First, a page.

Tuesday, March 20, 2012

Food Security in a Climate-Altered Future (Part 1)

“Hotspots” Suggest Food Insecurity More Than a Supply Problem

Small talk about the weather with my Malawian taxi driver became serious very quickly. “We no longer know when the rains are coming,” he said as we bumped along the road toward the Lilongwe airport last November. “It is very difficult, because we don’t know when to plant.”

These days, he is grateful for his job driving a taxi. His extended family and friends are among the 85 percent of Malawians employed in agriculture, much of which is small-holder, rain-fed subsistence farming. Weather-related farming challenges contribute to ongoing food insecurity in Malawi, where one in five children is undernourished.

His observations of the recent changes in climate match forecasts for the region: in East Africa, climate change is expected to reduce the productivity of maize – Malawi’s main subsistence crop – by more than 20 percent by 2030, according to a recent analysis by Oxfam International.

I looked out the window at dusty fields and tried to imagine what Malawi might look like in 2030. For one thing, it will be more crowded. A lot more crowded. According to UN population projections, by 2030, Malawi’s population will have grown from about 15 million today to somewhere between 26.9 and 28.4 million. With climate change dampening agricultural productivity and population growth increasing food demand, how will Malawians – many of whom don’t have enough to eat now – have enough to eat in the future?

It gets quiet in the taxi as the driver and I both ponder this question. Malawi is not alone in being a climate-vulnerable country with a rapidly growing population dependent on rain-fed agriculture. Population Action International’s Mapping Population and Climate Change tool shows us that many “hotspot” countries – scattered across Latin America, Africa, and Asia – face the triple challenge of low climate change resilience, projected decline in agricultural productivity, and rapid population growth.

Agricultural trade, government safety net programs, and foreign assistance will no doubt continue to play an important role in the quest for food security in Malawi and other “hotspot” countries in the future. And climate change adaptation projects will, hopefully, reshape agricultural practices and technologies in ways that can boost yields and enable crops to better withstand temperature and precipitation fluctuations.

These interventions will be critical in addressing the supply side of future food security challenges. But what about growing demand?

Malthus Revisited?

Juxtaposing population growth with food production does, of course, bring us back to Thomas Robert Malthus’ original (and by now somewhat infamous) dire warning: that population growth would eventually outrun food supply. But seeing the scale of the challenges in Malawi firsthand, I must admit that my inner Malthus sat up and took notice.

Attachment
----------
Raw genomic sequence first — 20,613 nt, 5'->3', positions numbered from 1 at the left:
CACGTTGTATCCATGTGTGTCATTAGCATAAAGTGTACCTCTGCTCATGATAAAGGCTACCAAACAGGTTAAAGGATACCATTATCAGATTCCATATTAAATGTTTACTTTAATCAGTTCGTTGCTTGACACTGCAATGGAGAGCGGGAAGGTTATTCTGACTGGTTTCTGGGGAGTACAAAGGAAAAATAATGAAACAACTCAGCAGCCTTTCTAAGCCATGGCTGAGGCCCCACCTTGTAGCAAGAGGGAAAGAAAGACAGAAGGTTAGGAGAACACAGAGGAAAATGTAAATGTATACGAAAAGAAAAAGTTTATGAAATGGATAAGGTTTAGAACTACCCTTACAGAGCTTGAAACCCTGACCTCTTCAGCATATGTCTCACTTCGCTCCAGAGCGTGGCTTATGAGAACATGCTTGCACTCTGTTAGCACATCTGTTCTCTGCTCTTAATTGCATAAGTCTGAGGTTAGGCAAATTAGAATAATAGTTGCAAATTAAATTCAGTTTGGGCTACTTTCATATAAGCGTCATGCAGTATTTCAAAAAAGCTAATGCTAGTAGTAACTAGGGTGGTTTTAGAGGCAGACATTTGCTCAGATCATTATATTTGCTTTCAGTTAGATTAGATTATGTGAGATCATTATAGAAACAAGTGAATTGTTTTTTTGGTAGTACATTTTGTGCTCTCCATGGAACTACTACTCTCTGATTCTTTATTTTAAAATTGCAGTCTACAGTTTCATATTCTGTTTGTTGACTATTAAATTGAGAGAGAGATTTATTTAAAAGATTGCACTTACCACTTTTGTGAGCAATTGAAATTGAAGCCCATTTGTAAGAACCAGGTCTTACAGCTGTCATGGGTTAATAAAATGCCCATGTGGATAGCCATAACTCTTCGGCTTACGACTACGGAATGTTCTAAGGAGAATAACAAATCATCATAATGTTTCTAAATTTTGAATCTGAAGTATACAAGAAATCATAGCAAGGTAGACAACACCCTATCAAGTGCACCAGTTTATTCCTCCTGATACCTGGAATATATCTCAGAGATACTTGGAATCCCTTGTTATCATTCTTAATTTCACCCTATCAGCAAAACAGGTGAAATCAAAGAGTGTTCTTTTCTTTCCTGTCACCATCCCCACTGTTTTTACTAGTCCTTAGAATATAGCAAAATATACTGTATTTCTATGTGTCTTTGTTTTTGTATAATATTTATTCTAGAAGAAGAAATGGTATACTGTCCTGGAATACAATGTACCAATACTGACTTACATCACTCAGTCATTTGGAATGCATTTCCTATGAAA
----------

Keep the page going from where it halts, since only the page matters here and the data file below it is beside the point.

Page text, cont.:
It is true that technological advances have enabled astounding growth in agricultural yields that have enabled us to feed the world in ways the doom-filled Malthus could never have imagined in the early 19th century. But it is also true that the agricultural productivity gains that helped us keep pace with population growth for so long are beginning to slow: According to the U.S. Department of Agriculture, aggregate agricultural yields averaged 2.0 percent growth annually between 1970 and 1990, but that growth in yields declined to 1.1 percent between 1990 and 2007, and is projected to decline to less than 1.0 percent in the years to come. More


Monday, March 19, 2012

Water and Food Facts for World Water Day

March 22 is World Water Day, and its theme this year—water and food security—couldn’t be more pressing. But what do we really know about water—where it goes, what it’s used for, and how to preserve it? Here are a few water facts to get people thinking about what the “food and water crisis” really means, and how we can begin to change things.


India, China and the United States together account for about one-third of the water extracted each year globally.

Over 90 percent of the water consumed globally by humans is used for agriculture.

Irrigation and Groundwater

Only 16 percent of world’s cropland is irrigated. But because irrigated land is more than twice as productive, that land accounts for 36 percent of the food we harvest.

To meet the constant demand for irrigation, countries are increasingly using more and more non-renewable groundwater. According to the United Nations, groundwater extraction has tripled in the last half century. India and China’s use of groundwater grew the most – today these countries use ten times as much groundwater as they did in 1950.